New Movies -
Abraham Lincoln: Vampire Hunter
Old Movies -
Touki Bouki: The Journey of the Hyena
The Strange Affair of Uncle Harry
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When the Levees Broke: A Requiem in Four Acts (Spike Lee, 2006)
With a wide-ranging, four-hour canvas to work on, Spike Lee’s When the Levees Broke: A Requiem in Four Acts, has plenty of time to paint a complex portrait of the unfortunate combinations of events that led to our country’s greatest national disaster, Hurrircane Katrina. Lee begins, appropriately enough, by stressing the inexact nature of nature. He tracks the progress of the storm and the thought process of the New Orleans citizens who rationalized their decisions to stay in the city despite a mandatory order to evacuate. For most of the first hour of this mammoth movie, the drama of the storm itself is focused on. Lee captures the horror that accompanied the realization that the levees protecting the city had broken and details the deteriorating conditions inside the Superdome, which served as a makeshift shelter. At the end of the first Act, however, George W. Bush is first shown, and director begins to examine how a natural disaster turned into a catastrophe of decentralized authority and poor decision-making.
Throughout his first two Acts, Lee captures the unfocused rage and confusion that resulted from the general lack of communication and the slow Federal response to the disaster. There are times when the effort to turn every single aspect of the events into a travesty with villains behind them seems excessive, as typified by musician Terrence Blanchard’s vague suggestion that “somebody needs to go to jail,” but Lee doesn’t seem to have any specific target in mind himself. Though hindsight is obviously 20/20, Lee includes testimonials that lay blame at nearly everyone who should have been responsible for New Orleans citizens (perhaps rightfully so). Even though he’s not seen or heard from during the film, Lee’s own unfocused rage clearly shines through. That being said, there are sound bites that are included here that would have been best left on the cutting room floor. For example, when Michael Eric Dyson, an African American college professor and author, stupidly compares the disorganized evacuation efforts to the slave trade (!), Lee greatly cripples the perfectly tenable argument that racial bias was responsible for the extended suffering of those who chose to remain in New Orleans.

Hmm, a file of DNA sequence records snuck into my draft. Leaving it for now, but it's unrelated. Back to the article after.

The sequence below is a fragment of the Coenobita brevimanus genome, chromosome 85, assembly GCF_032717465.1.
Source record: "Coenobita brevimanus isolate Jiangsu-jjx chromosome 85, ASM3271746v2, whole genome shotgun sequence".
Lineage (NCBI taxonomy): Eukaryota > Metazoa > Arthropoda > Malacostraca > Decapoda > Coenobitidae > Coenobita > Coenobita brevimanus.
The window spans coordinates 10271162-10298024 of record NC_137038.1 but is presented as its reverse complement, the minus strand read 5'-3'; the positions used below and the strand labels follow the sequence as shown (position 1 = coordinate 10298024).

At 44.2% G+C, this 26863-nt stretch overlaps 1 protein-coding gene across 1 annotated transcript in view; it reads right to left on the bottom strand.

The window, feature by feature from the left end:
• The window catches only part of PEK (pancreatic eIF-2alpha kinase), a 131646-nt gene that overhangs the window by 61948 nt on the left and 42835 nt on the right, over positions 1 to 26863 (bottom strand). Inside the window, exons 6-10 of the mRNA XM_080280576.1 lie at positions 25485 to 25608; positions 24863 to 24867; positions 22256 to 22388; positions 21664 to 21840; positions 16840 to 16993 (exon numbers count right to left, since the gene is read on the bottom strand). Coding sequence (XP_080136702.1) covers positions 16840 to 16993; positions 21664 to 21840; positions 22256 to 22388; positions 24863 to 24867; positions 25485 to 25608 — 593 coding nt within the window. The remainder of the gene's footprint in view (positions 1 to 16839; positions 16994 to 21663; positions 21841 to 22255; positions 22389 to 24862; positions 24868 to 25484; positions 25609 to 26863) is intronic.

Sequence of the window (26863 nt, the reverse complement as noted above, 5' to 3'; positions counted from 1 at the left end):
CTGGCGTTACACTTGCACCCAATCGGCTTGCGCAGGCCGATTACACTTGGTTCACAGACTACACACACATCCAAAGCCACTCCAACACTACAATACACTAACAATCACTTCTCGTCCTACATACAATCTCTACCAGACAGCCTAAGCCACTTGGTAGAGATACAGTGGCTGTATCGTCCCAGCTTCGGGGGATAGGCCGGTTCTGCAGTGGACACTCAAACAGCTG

Giving a voice to so many disenfranchised people is admirable, and there seems something vaguely immoral about suggesting that Lee cut some of their comments out to better his film. Still, the counter-argument that his imperative as an artist, which is to produce the most effective work possible, should come first is more persuasive. By the end of the third hour, the platitudes that people utter to try to put into context the destruction and their sense of rage begin to blur together. Scenes like Blanchard’s tearful return to the city with his mother after the fact feels almost insignificant given the larger context. Blanchard’s presence is not all in vain, however. The New Orleans native’s score, despite so often being a detriment in Lee’s other films, is perhaps the director’s greatest asset here. Blanchard’s magisterial soundtrack justifies the use of the work requiem in the film’s title and truly seems to articulate the widespread, confused anguish that the storm caused.
Levees’ second half, which focuses on the aftermath of the storm, is more relevant than what came before. The stirring montage at the start of Act III says as much as any trio of interviews that Lee included to that point, and the most compelling segment of the film, which quickly follows, shows the disillusionment that New Orleans residents and displaced ex-residents now feel toward their hometown. This sequence powerfully demonstrates the negative impact on the city’s community, and sets up an indictment of the sorry progress that the city is making on its road to recovery. Perhaps best encapsulated by graffiti that reads “Hope is not a plan,” the second half of Levees is a call to arms. As Lee begins to examine the desolate New Orleans public school system, compares Louisiana to a colonial territory, exploited by corporate interests in richer states, and focuses on the questionable reconstruction of the levees, he productively stops placing blame about the past and suggests areas that demand attention here and now.